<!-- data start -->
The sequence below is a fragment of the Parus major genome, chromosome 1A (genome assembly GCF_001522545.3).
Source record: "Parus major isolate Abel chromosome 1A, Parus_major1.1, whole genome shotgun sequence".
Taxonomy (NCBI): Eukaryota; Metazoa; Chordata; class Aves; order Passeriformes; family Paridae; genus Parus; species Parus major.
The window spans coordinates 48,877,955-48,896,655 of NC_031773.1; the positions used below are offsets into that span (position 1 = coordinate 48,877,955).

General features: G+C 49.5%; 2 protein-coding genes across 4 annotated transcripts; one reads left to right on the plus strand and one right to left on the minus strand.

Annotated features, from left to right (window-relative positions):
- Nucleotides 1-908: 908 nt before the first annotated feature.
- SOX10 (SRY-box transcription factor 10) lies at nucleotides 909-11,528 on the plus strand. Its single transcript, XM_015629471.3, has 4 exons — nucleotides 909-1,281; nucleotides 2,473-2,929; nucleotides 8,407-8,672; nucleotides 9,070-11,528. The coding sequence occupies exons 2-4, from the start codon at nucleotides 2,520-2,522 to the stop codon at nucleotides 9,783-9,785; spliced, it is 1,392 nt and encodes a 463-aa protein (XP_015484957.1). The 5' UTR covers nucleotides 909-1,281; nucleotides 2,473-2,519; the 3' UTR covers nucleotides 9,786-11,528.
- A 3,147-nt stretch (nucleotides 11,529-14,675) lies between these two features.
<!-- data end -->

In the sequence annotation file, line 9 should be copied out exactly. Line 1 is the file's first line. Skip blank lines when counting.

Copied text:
- A 3,147-nt stretch (nucleotides 11,529-14,675) lies between these two features.